October 13, 2020

Software Security Gurus Webcast Episode #13: Florence Mottay

Welcome to episode 13 of Software Security Gurus, with Matias Madou. In this interview, he chats with Florence Mottay, security expert and Global CISO at Ahold Delhaize.

They discuss her recent win of prestigious industry award, and how this could positively influence cybersecurity transparency at the company level, as well as her experience in security training software and how the approach has changed over the years. Finally, Matias quizzes Flo on which of four CISO 'tribes' resonates with her way of working.

What is the Cyber Security Annual Report (CSAR) Index trophy all about? 01:30-06:12
A long history of working with developers, security training, and application security: How has training changed over time? 06:12-12:08
CISO tribes: Which one are you?
12:08-17:30


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Listen to the podcast version:

Read the transcription:

Matias Madou:
Welcome to today's Software Security Gurus webcast. With me today, Florence Mottay. Welcome, Flo.

Florence Mottay:
Thank you. I'm happy to be here.

Matias Madou:
Absolutely. Hey Flo, do you mind saying a few words about yourself?

Florence Mottay:
No. Happy to. So on the professional side I've been at Ahold Delhaize for the past four years. First joined as the CISO for Europe and took on the global role a bit over a year ago.

Matias Madou:
Congrats.

Florence Mottay:
I've been in information security my whole life. I mean, almost, you know, 20 years. And I've always been on the consulting side of the fence before joining Ahold Delhaize in 2016. On the personal side, I'm French. The accent, can't do anything about this accent, but I lived in the U.S. for nine years and I've been in the Netherlands for 15 now. And I have two gorgeous daughters, 15 and 10.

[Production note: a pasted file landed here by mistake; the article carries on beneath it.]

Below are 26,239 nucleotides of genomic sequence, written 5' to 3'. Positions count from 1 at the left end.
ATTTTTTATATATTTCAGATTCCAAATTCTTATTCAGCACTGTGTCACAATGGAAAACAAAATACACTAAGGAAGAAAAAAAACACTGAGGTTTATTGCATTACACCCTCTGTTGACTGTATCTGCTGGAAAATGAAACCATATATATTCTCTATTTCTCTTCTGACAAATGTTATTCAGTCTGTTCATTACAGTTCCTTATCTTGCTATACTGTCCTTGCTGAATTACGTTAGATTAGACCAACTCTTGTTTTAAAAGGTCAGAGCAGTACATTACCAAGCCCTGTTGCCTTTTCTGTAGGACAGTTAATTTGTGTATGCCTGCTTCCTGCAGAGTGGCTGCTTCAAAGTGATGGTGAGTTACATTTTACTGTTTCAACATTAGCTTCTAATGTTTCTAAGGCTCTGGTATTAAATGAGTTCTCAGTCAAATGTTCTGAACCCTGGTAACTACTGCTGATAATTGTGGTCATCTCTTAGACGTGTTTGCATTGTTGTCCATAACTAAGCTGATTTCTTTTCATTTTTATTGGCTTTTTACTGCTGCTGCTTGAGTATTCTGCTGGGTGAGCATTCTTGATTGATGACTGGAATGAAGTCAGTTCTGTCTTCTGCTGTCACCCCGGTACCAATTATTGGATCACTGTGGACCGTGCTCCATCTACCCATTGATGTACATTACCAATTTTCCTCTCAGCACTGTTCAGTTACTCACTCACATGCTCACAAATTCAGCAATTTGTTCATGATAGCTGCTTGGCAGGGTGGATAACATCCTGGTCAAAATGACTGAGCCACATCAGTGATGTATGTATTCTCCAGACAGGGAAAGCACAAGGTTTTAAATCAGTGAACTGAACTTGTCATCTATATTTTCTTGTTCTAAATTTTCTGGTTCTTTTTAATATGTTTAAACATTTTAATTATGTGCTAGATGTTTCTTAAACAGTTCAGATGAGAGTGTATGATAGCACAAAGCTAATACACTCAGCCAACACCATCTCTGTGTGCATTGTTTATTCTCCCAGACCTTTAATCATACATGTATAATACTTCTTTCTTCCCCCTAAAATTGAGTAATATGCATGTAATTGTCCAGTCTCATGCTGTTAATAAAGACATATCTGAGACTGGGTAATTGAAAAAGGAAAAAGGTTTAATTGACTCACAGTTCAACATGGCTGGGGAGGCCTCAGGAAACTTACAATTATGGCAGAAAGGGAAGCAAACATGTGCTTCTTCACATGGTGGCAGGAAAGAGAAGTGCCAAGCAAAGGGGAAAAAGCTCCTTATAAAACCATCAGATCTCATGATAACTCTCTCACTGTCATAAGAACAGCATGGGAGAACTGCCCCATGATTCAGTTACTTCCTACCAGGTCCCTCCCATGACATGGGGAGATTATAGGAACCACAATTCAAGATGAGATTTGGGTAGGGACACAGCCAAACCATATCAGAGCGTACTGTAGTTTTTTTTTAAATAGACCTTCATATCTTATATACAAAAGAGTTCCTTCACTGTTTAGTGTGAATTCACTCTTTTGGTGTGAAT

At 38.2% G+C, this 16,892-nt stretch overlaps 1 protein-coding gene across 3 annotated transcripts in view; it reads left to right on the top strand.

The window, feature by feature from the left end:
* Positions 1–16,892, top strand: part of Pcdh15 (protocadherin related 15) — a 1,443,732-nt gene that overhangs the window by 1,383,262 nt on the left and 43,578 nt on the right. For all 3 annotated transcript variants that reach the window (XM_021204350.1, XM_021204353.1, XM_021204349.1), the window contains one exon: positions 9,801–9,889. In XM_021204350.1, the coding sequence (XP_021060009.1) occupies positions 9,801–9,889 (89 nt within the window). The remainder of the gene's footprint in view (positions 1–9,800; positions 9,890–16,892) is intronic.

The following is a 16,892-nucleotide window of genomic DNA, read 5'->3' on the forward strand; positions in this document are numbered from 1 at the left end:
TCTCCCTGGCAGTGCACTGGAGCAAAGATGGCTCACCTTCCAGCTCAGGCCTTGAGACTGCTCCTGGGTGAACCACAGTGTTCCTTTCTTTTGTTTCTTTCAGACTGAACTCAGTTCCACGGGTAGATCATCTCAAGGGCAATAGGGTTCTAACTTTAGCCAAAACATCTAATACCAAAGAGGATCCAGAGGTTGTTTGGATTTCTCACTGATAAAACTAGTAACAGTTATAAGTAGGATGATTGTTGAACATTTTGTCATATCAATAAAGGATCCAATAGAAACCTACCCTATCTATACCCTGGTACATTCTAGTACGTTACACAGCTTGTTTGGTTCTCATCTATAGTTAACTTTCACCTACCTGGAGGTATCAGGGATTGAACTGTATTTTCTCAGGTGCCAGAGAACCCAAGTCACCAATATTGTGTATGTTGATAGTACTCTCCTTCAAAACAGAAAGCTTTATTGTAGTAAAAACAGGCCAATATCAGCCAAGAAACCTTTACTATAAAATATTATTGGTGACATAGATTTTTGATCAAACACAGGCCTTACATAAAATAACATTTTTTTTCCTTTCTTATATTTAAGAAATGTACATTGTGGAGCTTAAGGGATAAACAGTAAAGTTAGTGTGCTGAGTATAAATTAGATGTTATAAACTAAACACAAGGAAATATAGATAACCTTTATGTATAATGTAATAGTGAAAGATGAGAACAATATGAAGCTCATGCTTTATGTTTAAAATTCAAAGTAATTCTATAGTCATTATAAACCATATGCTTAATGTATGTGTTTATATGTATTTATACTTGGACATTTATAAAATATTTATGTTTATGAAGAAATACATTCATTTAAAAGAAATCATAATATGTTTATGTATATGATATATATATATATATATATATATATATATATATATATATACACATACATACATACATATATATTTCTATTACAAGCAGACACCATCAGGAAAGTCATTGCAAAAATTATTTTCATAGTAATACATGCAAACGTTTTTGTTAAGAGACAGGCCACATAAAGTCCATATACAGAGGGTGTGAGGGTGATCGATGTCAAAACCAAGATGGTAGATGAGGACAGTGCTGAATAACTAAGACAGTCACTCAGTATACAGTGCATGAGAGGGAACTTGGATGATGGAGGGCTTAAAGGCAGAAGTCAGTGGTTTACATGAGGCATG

Matias Madou:
Absolutely. And we know each other for I think the last 10 years, if I'm not mistaken. Running around in Europe, interviewing CISOs, and lo and behold, you're a CISO right now.

Florence Mottay:
Exactly. And that's right. We've known each other for quite a long time now.

What is the Cyber Security Annual Report (CSAR) Index trophy all about?



Matias Madou:
Absolutely. So today, if you don't mind, Flo, I would like to go through into a couple of topics that are hopefully near and dear to your heart. So first of all, you received the Cyber Security Annual Report Index trophy. Congratulations for that. So it's this year's highest appreciation for a listed company. So the award recognize a cybersecurity transparency and the way you deal with cybersecurity challenges. Do you mind sharing a few words about that and what's all that about?

Florence Mottay:
Yeah, absolutely. First I think it's a great accolade for the entire team, because transparency is really what we strive for every day. And we strive for that from a lot of different angles, right? I mean, we want to be transparent with our customers. We want to be transparent with our associates and we want to be transparent with our communities, which is important. We are in the retail business, so we sell food. It's very important for us to be as transparent as possible.

Matias Madou:
And so it explicitly says, "Hey, it's for a listed company." And when I read that I was asking myself like, "Hey, is that really, is that a curse or a blessing?" Because I couldn't get my head around that.

Florence Mottay: